This is part of a series on how the diverse and growing city of Brampton, Ont., provides lessons for Canada's future.
Katie Szeto’s tiny body is dwarfed by the high-school-sized desk she’s sitting at. At nine, she’s one of the youngest in her class, but also the one who most consistently raises her hand with the right answer when teacher Sharon Wang flips through a Mandarin picture book, asking the students to translate words into English.
Katie can speak the language better than her mother. She’s already prepping to study chemistry at Harvard (Class of 2026) and believes having another language under her belt will get her there.
Each Saturday, Katie and hundreds of fellow students gather at Chinguacousy Secondary School in Brampton to do worksheets in Arabic, look at picture books in Mandarin and, if they’re lucky, learn a giggle-inducing word or two in Sinhalese.
The Peel District School Board, which operates schools in Brampton and Mississauga, offers the biggest publicly funded international languages program in the country, outside of multicultural Toronto. Each Saturday, 23 schools offer instruction to 10,000 students in 23 languages.
Teaching elementary-aged students international languages in public schools is picking up speed in other immigrant-magnet cities, too.
This fall, Edmonton Public Schools will offer Arabic bilingual programming to the fourth school in the city (the board offers bilingual programming in seven languages). In Surrey, B.C., the school board offers Punjabi classes – a response to the surge of South Asian immigration in recent decades.
But there’s a dual challenge at play: A demographic change is driving the need for such programs, but it’s happening at a time of austerity – school boards across the country need to find money for these offerings within tighter budgets.
In most other Canadian cities, after-hours elementary-level language classes that go beyond French are the domain of private programs and often organized by cultural groups. But it’s a funding priority in Peel. While it’s the second-largest international languages program in the country in terms of enrolment, Peel’s program is very grassroots: New classes have been added over the years in response to groups of parents submitting a request for one. That’s how Nepali was added last fall.
“The majority of the students in the program are of that particular culture or home language. The parents, rightly so, value their children learning that language,” says Gayle Ackerman, the vice-president of continuing education with the school board and administrator of the program.
Spending on the program grew 75 per cent from 2003 to 2012, in keeping with the influx of immigration and increase in interest. Last year, it cost the school board $2.3-million to run the program.
This kind of program serves a key function in a place like Brampton, a city where one in 10 families is multigenerational. Learning their mother tongue can be the gateway for children to converse with live-in grandparents and stay in touch with their cultural roots. And as the job market becomes more globalized, multiple languages may no longer be just an asset, but a necessity.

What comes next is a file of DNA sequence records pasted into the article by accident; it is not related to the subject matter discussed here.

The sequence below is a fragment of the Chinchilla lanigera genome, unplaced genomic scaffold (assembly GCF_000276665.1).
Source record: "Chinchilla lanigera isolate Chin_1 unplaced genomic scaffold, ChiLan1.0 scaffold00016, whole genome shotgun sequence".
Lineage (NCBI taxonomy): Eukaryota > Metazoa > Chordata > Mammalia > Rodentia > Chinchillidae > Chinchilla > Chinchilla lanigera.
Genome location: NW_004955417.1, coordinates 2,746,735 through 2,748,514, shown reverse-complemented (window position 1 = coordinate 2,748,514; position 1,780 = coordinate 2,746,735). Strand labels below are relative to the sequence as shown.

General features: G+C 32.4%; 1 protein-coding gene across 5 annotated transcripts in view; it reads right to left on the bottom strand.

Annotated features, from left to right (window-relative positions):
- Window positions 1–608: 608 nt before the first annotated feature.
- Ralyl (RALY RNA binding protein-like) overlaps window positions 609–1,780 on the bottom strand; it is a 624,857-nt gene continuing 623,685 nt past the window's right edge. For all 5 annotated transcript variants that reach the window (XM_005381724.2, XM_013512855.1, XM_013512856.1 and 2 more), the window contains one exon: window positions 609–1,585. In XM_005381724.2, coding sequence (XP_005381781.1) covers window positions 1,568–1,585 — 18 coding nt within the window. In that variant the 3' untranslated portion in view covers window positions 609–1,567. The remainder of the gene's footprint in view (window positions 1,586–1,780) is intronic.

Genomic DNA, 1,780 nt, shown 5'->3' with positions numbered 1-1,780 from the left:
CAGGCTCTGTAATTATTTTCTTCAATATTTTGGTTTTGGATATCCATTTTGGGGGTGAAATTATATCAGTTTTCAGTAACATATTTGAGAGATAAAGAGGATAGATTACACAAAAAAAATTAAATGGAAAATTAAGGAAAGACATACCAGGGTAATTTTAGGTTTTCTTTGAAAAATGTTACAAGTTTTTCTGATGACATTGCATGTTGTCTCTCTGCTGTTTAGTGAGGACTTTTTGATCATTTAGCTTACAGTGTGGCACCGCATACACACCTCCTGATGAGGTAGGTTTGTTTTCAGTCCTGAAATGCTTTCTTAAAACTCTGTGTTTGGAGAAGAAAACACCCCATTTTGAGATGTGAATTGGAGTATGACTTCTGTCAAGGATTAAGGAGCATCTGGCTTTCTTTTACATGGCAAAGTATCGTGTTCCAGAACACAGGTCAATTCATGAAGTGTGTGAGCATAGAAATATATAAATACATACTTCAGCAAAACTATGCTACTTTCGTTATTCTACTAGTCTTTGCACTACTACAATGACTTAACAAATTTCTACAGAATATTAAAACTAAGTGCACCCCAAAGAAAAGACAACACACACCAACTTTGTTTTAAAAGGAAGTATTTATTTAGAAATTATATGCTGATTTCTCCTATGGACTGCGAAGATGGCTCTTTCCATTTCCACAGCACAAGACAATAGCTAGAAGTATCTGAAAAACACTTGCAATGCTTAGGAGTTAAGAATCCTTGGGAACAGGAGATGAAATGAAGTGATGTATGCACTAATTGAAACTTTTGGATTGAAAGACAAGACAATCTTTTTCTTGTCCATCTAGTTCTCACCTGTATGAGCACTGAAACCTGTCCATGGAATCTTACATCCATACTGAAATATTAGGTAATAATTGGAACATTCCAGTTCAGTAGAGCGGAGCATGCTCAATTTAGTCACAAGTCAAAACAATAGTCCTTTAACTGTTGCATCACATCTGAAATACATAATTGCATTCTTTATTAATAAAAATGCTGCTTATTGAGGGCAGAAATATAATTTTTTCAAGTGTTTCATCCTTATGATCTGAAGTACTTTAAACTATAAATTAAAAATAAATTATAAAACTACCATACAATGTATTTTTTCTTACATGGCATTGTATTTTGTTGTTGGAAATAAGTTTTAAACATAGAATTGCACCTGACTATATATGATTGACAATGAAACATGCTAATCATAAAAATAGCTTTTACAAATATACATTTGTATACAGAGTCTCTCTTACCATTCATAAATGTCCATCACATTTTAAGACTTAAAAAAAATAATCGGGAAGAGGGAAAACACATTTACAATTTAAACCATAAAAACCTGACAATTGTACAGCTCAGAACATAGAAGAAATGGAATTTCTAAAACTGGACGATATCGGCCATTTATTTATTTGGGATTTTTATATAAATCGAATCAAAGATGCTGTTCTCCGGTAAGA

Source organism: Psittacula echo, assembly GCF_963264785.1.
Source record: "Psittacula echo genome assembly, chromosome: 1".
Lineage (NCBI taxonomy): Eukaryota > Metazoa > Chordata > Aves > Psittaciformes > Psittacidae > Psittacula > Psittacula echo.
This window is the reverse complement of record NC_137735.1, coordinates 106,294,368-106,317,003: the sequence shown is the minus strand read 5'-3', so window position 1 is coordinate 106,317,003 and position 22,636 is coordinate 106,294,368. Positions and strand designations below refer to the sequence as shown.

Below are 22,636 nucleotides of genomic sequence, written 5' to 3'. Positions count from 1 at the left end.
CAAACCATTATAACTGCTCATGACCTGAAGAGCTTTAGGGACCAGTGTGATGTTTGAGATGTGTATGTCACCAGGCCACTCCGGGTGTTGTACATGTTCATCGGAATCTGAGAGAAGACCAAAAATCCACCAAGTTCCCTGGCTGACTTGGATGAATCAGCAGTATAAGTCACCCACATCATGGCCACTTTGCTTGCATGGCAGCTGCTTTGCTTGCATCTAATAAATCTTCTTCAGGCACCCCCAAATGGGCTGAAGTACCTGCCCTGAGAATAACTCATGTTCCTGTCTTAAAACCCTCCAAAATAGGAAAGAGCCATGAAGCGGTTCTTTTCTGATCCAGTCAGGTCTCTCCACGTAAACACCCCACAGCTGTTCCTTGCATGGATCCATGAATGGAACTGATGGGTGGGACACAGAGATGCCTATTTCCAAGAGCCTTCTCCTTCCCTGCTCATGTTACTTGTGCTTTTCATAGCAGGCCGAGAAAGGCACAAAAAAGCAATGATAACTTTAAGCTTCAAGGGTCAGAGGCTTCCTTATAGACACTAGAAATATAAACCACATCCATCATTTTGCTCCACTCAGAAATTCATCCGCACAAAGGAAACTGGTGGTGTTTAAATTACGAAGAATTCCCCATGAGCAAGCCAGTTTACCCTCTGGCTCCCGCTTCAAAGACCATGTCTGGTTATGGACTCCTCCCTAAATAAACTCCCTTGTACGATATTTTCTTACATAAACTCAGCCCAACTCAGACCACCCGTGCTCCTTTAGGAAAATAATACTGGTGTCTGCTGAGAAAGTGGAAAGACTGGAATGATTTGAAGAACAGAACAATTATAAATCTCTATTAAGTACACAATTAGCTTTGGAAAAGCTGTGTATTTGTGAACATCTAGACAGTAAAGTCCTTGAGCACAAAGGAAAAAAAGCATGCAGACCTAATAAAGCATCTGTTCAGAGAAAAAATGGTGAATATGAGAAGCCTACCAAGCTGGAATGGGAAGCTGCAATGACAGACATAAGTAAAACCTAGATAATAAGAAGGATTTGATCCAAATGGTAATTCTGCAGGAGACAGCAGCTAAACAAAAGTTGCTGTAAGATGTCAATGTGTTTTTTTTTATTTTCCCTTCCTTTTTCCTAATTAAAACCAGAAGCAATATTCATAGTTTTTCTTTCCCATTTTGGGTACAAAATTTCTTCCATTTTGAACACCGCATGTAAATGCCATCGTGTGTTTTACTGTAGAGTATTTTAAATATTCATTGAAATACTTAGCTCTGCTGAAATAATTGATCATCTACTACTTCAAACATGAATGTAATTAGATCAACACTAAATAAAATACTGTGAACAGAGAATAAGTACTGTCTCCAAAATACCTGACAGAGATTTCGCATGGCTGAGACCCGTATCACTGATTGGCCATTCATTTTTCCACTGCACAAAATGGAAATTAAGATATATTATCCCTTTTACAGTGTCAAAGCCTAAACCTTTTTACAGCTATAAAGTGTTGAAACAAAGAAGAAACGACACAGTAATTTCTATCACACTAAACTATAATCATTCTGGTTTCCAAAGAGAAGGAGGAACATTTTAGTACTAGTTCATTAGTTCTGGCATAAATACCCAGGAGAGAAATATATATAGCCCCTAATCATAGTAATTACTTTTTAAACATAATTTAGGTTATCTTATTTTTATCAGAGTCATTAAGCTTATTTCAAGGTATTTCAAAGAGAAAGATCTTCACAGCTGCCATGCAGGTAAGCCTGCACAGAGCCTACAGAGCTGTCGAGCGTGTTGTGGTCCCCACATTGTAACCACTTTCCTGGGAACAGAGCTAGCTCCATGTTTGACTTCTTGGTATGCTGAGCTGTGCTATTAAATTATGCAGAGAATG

Katie, of course, already understands this. “Some day I might have a job transfer to China and instead of having to spend two years before the job transfer [learning Mandarin], I already have that knowledge so I don’t have to spend two years of my life being wasted,” she says.
But there is another benefit. her mother sees. In her school, Katie is a visible minority – but in a non-traditional context. Most of the kids in Katie’s day school are South Asian. Besides the weekend classes, she has little exposure to the Chinese language or culture, her mother Anne says.
“Even if you don’t retain a lot of the information … you get to mix with a lot of other kids that you wouldn’t Monday to Friday,” Ms. Szeto says. “So you realize that, ‘Oh, we’re not that strange.’”
Down the maze of hallways from Katie’s Mandarin class is the sound of two dozen students singing a well-rehearsed Sinhalese lullaby complete with elaborate gesticulation and a range of facial expressions most commonly on display in boyband music videos. It’s the end of the school year in Geetha Illangasinghe’s Sinhalese class, which means end-of-year revision of both nuts-and-bolts grammar but also the range of Sri Lankan folk songs the group learned over the school year. Nuradi Dahanaggamaarachchi, 12, is the most emotive singer of the bunch and perhaps the most enthusiastic student in class. The classes have made Skype chats with her grandparents, who still live in Sri Lanka, more meaningful, she says.
Like many second-generation immigrants, Nuradi grew up speaking her parents’ language but the fluency only lasted a few short years.
“She was speaking our language but when you start going to school and you come back after a year or so, that changes,” her father, Subash, says.
Years of Saturday morning lessons have given Nuradi strong enough conversational skills that she can fool her extended family during trips to her parents’ home country. “When we meet relatives, they’re like, ‘Where were you born in Sri Lanka?’ and then you say, ‘Well, actually, I was born in Canada,’ and they’re just amazed.”
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